Michael bought us monthly transit passes last Friday—so exciting—and today was the first day I could use mine. I couldn’t wait to ride the 116. I call it MY bus, because on its western route, it stops right in front of our house (as do the 23, the 280, and the 271); on its eastern route, it stops behind our house, on Via Giulia. We rode the 116 in June, but I hadn’t taken it since, and I was itching to see where it went.
One of the fleet of toy vehicles that wend their way through the Centro Storico, the 116, which is an electric bus, holds eight seated, 22 standing, and one wheelchair passenger. Because I catch the 116 at one of the first eastern-bound stops, I almost always get a seat. It’s just the best ride! From Via Giulia, it drives through Piazza Farnese and Campo de’ Fiori, kisses the eastern side of Piazza Navona, twists just south of the Pantheon, wiggles its way to Piazza Colonna, sails up Via del Corso and Via del Tritone, turns left onto Via Vittorio Veneto, passes leisurely through the grounds of the Villa Borghese (lovely—I must go there soon, now that I know how to get there), and ends at Via Porta Pinciana. The whole ride usually takes about 30 minutes, but we got stuck behind a trash truck in the Centro Storico and it took about 45 minutes today. I didn’t mind a bit!
I hopped off the bus at its terminus and started walking. I thought I might be somewhere near Via Veneto, but I wasn’t sure. I walked down a steep, wide set of stairs, and voila—Via Veneto! From there I walked back home and stopped at Caffé Farnese to have a Coke (con ghiaccio, per favore) and stalk a hair salon across the street. I need a haircut desperately, but I’m terrified to just go do it! I tried to see who went into and out of the salon, but I kept getting distracted by people passing by and finally gave up.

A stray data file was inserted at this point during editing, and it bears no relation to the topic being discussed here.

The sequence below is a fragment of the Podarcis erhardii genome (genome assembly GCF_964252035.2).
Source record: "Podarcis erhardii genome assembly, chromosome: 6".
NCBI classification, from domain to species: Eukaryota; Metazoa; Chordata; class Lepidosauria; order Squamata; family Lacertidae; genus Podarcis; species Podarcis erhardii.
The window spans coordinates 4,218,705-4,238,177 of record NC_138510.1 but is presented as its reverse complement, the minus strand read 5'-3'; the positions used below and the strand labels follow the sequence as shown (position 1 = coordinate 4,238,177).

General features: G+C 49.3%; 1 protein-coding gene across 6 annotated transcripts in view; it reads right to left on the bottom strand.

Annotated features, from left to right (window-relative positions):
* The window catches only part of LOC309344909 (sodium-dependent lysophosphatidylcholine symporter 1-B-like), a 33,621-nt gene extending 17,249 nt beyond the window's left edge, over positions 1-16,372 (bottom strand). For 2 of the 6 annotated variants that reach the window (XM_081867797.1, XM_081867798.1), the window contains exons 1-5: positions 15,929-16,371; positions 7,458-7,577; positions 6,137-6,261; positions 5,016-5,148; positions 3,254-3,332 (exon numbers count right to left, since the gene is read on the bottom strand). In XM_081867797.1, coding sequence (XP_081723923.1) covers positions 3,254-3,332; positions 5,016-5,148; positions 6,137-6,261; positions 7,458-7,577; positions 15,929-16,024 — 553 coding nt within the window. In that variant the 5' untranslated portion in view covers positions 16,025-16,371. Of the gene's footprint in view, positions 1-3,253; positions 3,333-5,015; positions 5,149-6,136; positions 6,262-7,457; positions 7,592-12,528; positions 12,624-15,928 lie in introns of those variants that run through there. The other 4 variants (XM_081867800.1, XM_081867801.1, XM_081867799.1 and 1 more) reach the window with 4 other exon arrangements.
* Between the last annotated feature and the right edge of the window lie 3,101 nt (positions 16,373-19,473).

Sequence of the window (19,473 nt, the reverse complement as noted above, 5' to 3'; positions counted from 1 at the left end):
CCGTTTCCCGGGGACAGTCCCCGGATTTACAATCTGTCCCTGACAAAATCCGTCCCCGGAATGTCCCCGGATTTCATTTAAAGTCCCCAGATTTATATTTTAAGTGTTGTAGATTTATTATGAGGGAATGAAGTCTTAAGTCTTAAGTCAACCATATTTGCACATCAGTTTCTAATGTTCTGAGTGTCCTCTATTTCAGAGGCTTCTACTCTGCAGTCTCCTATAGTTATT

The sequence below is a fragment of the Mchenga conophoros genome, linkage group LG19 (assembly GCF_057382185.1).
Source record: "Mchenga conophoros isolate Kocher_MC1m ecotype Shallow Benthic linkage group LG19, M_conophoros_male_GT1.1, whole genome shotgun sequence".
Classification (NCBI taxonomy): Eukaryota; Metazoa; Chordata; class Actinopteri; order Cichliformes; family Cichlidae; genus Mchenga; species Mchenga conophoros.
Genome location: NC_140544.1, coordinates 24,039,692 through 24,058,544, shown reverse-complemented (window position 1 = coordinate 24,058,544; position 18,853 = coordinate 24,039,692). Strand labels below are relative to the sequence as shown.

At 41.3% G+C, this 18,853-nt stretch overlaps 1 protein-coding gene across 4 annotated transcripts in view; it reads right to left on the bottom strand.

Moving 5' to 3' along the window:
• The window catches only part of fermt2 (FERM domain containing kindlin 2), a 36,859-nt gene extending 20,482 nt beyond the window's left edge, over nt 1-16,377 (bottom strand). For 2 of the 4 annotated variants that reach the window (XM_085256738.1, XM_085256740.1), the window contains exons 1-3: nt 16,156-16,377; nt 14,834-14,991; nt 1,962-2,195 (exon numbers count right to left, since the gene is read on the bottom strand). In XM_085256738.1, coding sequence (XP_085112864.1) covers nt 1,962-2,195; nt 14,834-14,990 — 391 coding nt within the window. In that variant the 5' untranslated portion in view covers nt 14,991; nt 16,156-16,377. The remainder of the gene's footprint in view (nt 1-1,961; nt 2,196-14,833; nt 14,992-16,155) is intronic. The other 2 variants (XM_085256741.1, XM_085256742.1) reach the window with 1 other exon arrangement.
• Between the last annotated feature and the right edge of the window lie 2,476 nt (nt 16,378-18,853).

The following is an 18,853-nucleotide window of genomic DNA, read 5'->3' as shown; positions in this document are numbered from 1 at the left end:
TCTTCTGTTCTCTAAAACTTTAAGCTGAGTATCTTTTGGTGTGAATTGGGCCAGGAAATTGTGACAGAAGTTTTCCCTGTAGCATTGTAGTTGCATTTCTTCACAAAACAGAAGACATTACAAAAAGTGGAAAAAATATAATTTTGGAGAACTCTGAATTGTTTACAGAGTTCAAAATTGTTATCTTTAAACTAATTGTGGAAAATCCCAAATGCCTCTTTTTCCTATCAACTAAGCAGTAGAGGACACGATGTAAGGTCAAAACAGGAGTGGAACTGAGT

I then walked to a macelleria (butcher shop) just off Campo de’ Fiori where Michael bought delicious pork chops and chicken a couple of weeks ago. The butcher, who remembered Michael, helped me pick out pork loin chops and steak. Next I stopped at a small market that sells cheese and salumi and bought some wine. By then I was hungry, so I went to Forno Campo de’ Fiori (a place that makes baked goods, including sandwiches and pizza) and bought a pizza for lunch. I’m on a quest to find the perfect pizza (more about that in a future blog), and this one was a winner!
Now I’ve tried to take about 50 photos of the 116 so you can see it, but I just can’t do it. Either the sun is reflecting off it badly, or it’s going faster than I think it is and the result is blurry, or someone walks in front of my camera—it’s just ridiculous! So before I walked home today, I perched on the stone benches in front of the French Embassy and waited for a 116 bus. I took three pictures: in two of them someone stepped in front of me, and in the third the bus zoomed around the corner and I caught only its tail end. I gave up and headed home. Just as I got to Via Giulia, the 116 going west rounded the corner in front of me. I knew that meant that it would be in front of our house in no time, so I ran the last block, set up the camera, and finally got an okay—not great, but okay—photo.
So here’s my wee 116 bus—the best bus in Rome!